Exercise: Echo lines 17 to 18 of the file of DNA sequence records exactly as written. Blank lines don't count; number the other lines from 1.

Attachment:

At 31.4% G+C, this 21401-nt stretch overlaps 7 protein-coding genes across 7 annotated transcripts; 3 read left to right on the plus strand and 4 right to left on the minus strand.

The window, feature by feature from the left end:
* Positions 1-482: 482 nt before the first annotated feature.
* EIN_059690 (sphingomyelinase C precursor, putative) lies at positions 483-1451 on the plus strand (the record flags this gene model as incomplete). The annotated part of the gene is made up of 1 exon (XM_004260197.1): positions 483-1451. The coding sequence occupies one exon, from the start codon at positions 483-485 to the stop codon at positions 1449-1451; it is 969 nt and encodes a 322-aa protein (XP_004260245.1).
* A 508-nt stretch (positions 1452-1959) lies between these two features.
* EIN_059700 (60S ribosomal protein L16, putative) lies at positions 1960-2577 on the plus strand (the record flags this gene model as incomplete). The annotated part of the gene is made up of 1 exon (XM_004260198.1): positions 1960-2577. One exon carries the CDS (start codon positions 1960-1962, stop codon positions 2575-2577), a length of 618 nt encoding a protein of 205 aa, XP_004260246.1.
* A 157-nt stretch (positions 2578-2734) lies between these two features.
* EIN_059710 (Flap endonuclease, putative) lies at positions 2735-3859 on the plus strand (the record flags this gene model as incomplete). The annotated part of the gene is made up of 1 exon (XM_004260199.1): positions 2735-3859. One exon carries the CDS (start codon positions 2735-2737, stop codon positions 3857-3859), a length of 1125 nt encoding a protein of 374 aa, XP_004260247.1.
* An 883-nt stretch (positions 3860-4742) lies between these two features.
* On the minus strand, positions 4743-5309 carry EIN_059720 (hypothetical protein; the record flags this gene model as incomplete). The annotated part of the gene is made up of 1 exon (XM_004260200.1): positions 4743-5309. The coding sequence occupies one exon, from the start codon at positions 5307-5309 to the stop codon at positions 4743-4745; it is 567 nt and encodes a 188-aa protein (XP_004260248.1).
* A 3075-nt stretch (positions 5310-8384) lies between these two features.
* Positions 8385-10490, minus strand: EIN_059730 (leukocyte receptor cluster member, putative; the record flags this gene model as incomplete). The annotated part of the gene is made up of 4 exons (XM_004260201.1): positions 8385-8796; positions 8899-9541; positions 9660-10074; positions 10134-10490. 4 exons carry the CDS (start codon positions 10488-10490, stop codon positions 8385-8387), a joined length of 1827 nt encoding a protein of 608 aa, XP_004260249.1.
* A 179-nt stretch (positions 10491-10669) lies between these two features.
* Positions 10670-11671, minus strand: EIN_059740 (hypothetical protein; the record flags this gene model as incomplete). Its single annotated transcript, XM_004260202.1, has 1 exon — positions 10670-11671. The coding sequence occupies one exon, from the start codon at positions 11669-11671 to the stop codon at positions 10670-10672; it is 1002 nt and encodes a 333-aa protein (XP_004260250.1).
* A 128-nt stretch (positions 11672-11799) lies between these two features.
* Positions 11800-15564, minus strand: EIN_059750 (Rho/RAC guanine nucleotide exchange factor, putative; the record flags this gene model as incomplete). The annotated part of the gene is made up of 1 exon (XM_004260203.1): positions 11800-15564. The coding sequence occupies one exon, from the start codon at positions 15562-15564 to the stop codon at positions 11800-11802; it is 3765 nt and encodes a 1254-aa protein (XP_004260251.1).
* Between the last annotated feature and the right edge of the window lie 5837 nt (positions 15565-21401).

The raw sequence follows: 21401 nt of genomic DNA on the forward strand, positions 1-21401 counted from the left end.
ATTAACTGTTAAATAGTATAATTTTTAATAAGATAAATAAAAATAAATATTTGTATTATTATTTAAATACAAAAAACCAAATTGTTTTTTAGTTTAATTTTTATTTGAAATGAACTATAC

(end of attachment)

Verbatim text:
* Between the last annotated feature and the right edge of the window lie 5837 nt (positions 15565-21401).

The raw sequence follows: 21401 nt of genomic DNA on the forward strand, positions 1-21401 counted from the left end.